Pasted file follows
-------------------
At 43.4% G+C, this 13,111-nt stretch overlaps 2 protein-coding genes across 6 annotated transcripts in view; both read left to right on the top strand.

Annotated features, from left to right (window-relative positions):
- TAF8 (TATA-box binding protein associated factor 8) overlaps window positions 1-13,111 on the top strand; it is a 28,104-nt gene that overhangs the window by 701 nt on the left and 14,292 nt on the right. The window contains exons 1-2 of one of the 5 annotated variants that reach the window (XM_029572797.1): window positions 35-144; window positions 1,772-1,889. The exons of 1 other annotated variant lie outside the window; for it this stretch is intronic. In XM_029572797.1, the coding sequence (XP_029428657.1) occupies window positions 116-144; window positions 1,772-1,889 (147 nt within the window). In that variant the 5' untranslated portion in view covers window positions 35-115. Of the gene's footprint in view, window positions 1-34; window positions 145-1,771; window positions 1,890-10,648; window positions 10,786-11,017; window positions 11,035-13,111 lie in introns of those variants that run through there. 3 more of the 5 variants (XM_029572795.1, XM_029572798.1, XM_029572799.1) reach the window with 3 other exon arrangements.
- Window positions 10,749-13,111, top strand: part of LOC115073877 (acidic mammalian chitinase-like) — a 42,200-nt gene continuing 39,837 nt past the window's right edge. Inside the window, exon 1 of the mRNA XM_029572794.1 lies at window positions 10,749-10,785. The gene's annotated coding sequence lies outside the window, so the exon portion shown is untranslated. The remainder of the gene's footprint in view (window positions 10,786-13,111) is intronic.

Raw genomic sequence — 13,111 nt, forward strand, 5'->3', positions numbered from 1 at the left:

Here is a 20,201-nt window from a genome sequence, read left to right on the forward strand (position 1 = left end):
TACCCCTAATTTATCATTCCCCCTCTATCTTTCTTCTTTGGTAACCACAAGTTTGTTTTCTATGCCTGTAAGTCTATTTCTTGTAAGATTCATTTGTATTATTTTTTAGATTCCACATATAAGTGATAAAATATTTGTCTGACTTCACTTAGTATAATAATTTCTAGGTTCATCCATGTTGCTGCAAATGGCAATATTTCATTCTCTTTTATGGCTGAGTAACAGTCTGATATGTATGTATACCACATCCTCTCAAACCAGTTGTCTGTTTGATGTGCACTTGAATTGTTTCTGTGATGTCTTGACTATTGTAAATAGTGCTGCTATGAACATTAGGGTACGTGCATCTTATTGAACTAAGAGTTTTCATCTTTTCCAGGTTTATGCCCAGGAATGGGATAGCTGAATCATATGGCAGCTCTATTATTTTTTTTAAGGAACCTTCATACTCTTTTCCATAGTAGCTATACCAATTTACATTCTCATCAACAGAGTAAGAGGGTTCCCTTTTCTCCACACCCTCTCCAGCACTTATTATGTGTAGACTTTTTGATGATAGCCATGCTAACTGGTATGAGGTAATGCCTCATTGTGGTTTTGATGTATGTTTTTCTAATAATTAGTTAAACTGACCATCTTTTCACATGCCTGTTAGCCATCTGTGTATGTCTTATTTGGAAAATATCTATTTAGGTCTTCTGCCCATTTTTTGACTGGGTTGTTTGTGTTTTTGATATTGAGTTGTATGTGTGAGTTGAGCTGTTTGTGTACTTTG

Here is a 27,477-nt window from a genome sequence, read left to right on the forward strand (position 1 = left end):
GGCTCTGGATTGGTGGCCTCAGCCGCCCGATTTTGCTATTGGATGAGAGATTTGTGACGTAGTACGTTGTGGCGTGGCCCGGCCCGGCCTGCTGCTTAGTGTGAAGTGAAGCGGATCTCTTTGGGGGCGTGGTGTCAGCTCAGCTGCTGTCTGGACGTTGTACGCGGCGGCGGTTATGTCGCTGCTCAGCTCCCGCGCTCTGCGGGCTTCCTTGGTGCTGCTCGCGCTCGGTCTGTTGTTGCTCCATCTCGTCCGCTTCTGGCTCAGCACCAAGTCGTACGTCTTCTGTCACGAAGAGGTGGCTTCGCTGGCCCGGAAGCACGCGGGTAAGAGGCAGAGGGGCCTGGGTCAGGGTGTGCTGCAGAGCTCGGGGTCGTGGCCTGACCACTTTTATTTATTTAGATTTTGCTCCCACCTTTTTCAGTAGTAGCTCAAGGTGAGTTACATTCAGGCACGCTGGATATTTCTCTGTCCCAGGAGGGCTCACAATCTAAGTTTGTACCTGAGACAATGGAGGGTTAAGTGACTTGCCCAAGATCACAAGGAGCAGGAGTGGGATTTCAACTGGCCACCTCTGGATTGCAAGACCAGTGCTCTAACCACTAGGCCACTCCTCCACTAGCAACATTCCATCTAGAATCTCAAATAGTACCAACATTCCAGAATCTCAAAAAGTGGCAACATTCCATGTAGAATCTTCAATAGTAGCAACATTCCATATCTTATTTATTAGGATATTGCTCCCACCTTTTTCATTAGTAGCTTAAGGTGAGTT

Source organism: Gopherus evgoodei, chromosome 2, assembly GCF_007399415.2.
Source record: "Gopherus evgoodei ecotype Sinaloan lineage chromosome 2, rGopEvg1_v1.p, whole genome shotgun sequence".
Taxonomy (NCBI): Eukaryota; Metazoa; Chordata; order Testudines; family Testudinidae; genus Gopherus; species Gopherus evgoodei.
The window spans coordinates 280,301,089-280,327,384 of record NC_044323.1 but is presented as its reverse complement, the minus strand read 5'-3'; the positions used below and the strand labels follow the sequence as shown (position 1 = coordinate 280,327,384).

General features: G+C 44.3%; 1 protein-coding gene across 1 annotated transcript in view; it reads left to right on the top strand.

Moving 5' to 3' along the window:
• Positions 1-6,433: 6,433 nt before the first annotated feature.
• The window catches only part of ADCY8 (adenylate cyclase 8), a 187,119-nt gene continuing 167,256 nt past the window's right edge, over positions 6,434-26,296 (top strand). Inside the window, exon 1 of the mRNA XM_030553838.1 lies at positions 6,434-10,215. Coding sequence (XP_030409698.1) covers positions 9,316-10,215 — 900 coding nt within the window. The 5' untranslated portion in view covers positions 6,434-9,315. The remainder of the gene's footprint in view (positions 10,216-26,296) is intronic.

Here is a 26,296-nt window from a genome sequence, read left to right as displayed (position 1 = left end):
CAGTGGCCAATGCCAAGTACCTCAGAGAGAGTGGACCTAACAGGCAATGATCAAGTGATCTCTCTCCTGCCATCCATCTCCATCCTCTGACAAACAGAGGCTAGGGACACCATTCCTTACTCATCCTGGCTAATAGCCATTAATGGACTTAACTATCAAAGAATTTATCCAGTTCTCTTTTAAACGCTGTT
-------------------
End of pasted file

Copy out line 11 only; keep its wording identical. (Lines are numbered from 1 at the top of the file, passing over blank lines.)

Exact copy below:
Source record: "Gopherus evgoodei ecotype Sinaloan lineage chromosome 2, rGopEvg1_v1.p, whole genome shotgun sequence".